Families with school-age children are eligible to receive summer food boxes, a program that will continue throughout the summer.

Executive Director Marilyn Wise and Volunteer Beth Roberts attended the Southeast Texas Annual Agency Conference on May 6 in Beaumont.
“The bulk of our morning was taken up with a poverty simulation. Beth was a seven-year-old autistic child in a poverty-stricken family, and I was an 11-year-old boy living with his dad and his sister and her baby. We had to live through four weeks of navigating the ins and outs of jobs, food stamps, social service agencies, childcare and emergencies. Even though our weeks were less than 20 minutes each, we got the idea,” Wise said.

“As a member of Southeast Texas Food Bank, we are required to have a monitor visit once a year. This visit is to check to make sure we are following food safety measures and training requirements and that we are doing paperwork correctly, among other things. Most of my notes from our visit on May 25 involved application procedures, which we have corrected,” Wise said.

“Southeast Texas Food Bank is amazing, as they do not visit us to point out our faults, but to work with us to make sure we are doing the best we can for our customers. Also, this month they gave us a $1,000 grant to help with the purchase of five new stainless-steel tables, two of which have taken the place of tables that had surfaces not easily sanitized. The other three tables are rolling tables to help us with moving food around the pantry,” Wise said.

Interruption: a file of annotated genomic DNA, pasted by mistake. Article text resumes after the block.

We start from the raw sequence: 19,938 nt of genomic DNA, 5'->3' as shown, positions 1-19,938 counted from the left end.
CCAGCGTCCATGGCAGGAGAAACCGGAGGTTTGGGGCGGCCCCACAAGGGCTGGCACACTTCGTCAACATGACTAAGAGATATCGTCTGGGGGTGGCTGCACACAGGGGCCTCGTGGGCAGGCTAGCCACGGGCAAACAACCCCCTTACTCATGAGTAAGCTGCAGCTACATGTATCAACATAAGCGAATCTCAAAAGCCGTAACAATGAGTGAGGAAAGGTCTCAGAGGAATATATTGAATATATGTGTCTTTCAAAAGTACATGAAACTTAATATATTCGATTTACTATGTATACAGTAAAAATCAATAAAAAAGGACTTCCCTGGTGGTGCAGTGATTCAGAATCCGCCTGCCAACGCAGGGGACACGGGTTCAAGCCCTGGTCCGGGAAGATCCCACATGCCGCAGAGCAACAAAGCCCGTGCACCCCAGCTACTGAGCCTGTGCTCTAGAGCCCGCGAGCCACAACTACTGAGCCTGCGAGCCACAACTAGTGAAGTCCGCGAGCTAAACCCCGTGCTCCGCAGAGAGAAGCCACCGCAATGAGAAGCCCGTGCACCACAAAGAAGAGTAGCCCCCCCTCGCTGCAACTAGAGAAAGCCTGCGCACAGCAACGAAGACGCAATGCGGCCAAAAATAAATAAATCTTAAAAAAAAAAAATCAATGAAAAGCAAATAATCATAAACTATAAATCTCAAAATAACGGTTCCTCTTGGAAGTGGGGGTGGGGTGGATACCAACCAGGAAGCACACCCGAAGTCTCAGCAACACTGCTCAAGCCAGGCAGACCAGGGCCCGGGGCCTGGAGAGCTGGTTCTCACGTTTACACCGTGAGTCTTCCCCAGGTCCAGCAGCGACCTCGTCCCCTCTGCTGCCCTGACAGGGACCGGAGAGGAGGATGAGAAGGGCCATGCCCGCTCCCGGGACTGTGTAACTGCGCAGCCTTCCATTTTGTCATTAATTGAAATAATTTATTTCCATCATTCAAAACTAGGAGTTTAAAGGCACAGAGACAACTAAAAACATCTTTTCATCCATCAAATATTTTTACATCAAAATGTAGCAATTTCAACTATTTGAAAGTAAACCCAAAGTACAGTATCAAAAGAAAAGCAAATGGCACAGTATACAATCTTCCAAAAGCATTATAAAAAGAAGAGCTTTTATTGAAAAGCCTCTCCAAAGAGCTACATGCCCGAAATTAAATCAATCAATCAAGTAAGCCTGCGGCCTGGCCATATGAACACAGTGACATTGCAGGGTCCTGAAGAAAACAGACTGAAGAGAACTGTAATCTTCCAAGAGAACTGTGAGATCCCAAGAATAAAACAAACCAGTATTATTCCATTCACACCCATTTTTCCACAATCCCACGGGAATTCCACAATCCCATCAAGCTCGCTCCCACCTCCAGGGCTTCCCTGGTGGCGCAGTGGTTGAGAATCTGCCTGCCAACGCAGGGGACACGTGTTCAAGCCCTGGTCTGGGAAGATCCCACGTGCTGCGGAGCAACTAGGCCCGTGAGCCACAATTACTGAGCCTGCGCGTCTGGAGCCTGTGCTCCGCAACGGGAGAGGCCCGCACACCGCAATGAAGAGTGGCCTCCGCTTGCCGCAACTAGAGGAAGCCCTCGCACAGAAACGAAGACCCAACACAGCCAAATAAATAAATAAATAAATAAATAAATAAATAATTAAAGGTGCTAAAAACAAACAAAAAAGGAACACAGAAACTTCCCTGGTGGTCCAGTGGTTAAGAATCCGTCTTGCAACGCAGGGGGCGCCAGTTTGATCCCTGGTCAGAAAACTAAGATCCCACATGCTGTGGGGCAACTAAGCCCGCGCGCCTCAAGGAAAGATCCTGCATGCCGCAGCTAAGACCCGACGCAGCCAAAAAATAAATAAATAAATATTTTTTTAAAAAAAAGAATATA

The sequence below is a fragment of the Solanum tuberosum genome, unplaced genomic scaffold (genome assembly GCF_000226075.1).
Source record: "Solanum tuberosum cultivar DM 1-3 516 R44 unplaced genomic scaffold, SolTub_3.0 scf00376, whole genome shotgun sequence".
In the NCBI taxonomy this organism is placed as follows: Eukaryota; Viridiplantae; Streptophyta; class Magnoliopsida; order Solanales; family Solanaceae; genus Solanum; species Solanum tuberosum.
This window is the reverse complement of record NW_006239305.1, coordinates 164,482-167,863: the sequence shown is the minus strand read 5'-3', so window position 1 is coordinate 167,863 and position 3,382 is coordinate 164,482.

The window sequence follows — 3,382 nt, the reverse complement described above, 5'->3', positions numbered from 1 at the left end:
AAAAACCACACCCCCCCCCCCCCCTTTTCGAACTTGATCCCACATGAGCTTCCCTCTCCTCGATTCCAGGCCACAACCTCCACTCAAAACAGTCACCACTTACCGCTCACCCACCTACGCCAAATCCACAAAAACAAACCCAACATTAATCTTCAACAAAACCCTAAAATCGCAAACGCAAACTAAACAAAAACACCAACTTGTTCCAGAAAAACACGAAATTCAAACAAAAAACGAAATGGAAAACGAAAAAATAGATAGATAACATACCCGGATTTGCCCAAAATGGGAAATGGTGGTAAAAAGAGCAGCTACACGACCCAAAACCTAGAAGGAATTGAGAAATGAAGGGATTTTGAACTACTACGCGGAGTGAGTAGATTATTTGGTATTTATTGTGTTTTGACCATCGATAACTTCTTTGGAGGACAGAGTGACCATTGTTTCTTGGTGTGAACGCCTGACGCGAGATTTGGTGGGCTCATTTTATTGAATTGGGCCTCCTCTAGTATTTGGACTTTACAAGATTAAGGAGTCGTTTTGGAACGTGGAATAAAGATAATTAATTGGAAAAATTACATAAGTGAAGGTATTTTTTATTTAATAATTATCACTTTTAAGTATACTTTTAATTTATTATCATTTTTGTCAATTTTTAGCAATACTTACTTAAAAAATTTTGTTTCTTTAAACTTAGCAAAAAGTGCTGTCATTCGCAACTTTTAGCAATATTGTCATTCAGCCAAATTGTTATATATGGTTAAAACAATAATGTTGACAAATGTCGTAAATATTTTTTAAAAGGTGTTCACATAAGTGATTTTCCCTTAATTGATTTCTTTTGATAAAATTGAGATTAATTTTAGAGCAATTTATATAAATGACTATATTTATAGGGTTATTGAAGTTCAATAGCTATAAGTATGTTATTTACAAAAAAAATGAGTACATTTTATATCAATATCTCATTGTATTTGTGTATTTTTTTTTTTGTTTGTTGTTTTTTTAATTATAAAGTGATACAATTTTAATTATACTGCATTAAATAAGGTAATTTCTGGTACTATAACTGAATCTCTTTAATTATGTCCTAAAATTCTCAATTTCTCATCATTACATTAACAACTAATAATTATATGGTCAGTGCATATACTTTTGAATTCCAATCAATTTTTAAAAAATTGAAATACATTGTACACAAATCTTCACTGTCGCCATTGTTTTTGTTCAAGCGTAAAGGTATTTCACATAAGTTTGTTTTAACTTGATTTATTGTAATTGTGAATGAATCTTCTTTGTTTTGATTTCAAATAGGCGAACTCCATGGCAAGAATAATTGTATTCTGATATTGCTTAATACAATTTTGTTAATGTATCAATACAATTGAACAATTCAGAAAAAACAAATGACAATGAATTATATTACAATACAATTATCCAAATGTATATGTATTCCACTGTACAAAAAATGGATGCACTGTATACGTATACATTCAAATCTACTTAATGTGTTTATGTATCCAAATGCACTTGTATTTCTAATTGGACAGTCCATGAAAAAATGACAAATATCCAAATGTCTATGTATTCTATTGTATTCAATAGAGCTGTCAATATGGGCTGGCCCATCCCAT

“On Saturday, May 28, 12 of our volunteers worked at EagleFest, an outdoor concert in Onalaska sponsored by the Eagle radio station. We collected almost 700 pounds of nonperishable food, plus $120 in cash. The radio station provides raffle tickets for those donating to us, and several lucky donors won prizes throughout the day,” Wise said. “This is the first time since 2019 that this event has been held and we were very glad to have it back.

“On June 6, 18 of us went to Margot Dorwin’s memorial service. We all wore our orange MannaFest shirts. Margot loved MannaFest, whether bagging beans or handling security for Tour of Homes. I think we showed not only how loved Margot was, but what a family we are,” Wise said.
“We received weekly donations from both Walmart and Dollar General, as well as 1,136 pounds from individuals. This month, we spent $1,388.53on hygiene items, as well as $3,249.09 on food, about half of which was for summer food boxes,” Wise said.